The backlog is a mess. The order is random. There’s no grouping or coherence, let alone a vision of any kind. Stories are unclear, if at all described, and sprint planning takes forever while developers try to figure out what the product owner wants. I heard these complaints over and over again from teams, and then I had a chance to become a product owner myself. Turns out it’s not much different from a developer’s work.

TDD

Taking an agile approach means making small steps and testing how they influence the product. Just like TDD in programming:

  1. Think what you want to do.
  2. Decide how you will measure success, like you code a test.
  3. Have the team implement your idea, usually by writing code and just enough to make the test pass.
  4. Evaluate the idea against your KPIs, like you would run your test.
  5. With the findings, go back to 1 to adjust your hypothesis and approach.

Clean Code

The backlog items you’re preparing—usually stories, will be read and relied on by the team to build a product increment. The clearer the language, the easier it’ll be to understand and follow.

  • clear, unambiguous, expressive naming,
  • precise vocabulary,
  • short paragraphs,
  • good English (or any other language you use),

all of these are qualities that’ll help the team deliver faster and with fewer misinterpretations. All the same in code, where good naming for variables, functions, objects matters, and short, focused functions and components are preferred.

Abstraction

A good backlog is well organized, with related items grouped together into epics, aligned along a vision for the product. This in turn provides direction and focus for both the team and stakeholders, guiding conversations on how the product should be shaped, deciding what fits in and more importantly what doesn’t. It allows setting release and sprint goals, that the team can measure their progress against.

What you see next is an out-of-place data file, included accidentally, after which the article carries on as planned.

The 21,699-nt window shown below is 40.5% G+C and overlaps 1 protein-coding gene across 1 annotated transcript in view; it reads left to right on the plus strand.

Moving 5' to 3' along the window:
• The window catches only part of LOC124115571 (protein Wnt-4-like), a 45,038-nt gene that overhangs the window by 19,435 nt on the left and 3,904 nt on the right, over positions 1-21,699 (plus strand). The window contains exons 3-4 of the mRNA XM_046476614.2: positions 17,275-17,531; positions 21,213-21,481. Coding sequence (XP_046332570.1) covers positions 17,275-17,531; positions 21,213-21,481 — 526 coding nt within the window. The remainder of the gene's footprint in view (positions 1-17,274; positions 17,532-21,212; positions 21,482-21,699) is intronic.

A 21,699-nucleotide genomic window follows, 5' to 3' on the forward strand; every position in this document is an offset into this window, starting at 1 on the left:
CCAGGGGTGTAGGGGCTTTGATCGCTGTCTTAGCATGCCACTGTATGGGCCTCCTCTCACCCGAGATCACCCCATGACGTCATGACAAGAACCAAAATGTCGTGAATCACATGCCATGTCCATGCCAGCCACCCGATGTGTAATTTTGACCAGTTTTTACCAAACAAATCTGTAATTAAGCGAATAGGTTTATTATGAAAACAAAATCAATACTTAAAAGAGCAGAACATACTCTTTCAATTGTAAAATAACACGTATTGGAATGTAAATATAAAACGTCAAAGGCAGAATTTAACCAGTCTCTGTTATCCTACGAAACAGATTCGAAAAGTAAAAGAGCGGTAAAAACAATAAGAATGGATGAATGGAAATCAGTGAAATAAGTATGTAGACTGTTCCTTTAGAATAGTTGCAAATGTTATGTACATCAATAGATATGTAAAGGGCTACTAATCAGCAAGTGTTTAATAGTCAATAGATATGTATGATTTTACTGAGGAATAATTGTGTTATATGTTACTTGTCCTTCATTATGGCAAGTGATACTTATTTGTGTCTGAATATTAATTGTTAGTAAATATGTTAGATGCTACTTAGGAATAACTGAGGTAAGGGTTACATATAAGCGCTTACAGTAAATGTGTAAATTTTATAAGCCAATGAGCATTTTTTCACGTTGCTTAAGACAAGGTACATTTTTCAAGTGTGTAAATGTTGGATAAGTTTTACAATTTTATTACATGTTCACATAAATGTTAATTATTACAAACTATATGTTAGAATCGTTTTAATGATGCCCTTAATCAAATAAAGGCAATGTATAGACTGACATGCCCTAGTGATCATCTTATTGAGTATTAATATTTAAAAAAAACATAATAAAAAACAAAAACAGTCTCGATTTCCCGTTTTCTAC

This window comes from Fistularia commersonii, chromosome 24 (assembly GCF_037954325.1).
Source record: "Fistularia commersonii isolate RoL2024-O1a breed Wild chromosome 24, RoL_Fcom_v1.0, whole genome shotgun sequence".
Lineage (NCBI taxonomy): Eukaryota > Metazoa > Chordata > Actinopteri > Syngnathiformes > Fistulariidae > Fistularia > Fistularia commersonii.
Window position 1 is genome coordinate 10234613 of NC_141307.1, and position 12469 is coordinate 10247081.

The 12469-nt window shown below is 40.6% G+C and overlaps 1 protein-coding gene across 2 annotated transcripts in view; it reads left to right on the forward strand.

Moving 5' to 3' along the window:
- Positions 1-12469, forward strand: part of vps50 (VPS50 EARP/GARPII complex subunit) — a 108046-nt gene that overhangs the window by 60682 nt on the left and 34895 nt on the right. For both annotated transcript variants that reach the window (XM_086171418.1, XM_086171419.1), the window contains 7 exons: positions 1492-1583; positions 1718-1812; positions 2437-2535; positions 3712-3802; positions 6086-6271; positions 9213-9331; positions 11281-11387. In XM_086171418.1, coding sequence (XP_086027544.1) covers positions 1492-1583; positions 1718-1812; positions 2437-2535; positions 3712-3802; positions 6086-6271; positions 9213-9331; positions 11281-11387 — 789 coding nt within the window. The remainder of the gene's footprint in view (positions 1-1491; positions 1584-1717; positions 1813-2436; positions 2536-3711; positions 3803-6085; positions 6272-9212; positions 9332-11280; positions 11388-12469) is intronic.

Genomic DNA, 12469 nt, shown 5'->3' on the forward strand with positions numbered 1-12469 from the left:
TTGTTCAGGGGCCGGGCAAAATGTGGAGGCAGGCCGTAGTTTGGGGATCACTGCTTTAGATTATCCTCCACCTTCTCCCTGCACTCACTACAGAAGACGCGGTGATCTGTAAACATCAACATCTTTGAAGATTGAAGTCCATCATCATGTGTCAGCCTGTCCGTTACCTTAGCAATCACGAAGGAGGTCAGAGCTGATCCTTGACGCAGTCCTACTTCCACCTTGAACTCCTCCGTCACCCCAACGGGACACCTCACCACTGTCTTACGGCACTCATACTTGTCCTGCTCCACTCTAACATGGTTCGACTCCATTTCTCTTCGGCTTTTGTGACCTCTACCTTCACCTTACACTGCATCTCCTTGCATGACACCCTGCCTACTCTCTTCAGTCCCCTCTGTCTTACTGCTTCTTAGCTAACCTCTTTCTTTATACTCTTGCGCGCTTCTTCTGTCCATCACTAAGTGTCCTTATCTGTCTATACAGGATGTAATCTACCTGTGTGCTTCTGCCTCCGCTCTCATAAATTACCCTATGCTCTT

All this is exactly like abstraction in code, where similar logic gets grouped into objects, similar objects grouped into packages, named after the domain they cover. From an orderly, well-named code base one should easily be able to identify the purpose of the system, decide where to put new code and whether it belongs in there at all.

I know what the team’s doing

My programming experience is helping me tremendously in shaping the backlog and working with the team. Requirements are crisp, or quickly refactored to become so, order is clear and it’s easy to see what fits into our current vision and what should be deferred.

On top of that, I know the work the team does. When they come back reporting issues with implementing certain items, I understand those and we can easily adjust plans to reality, with the new information we received. Everyone’s work becomes easier and we’re steadily moving forward.

Obviously not every developer would make a good product owner. There’s a lot of touchy-feely people work involved, while many will likely prefer to deal with the clear, binary logic of computers. But for those who always liked to work on the edge between technology and people, this might just be the right career advance. One that’s surprisingly easy to make.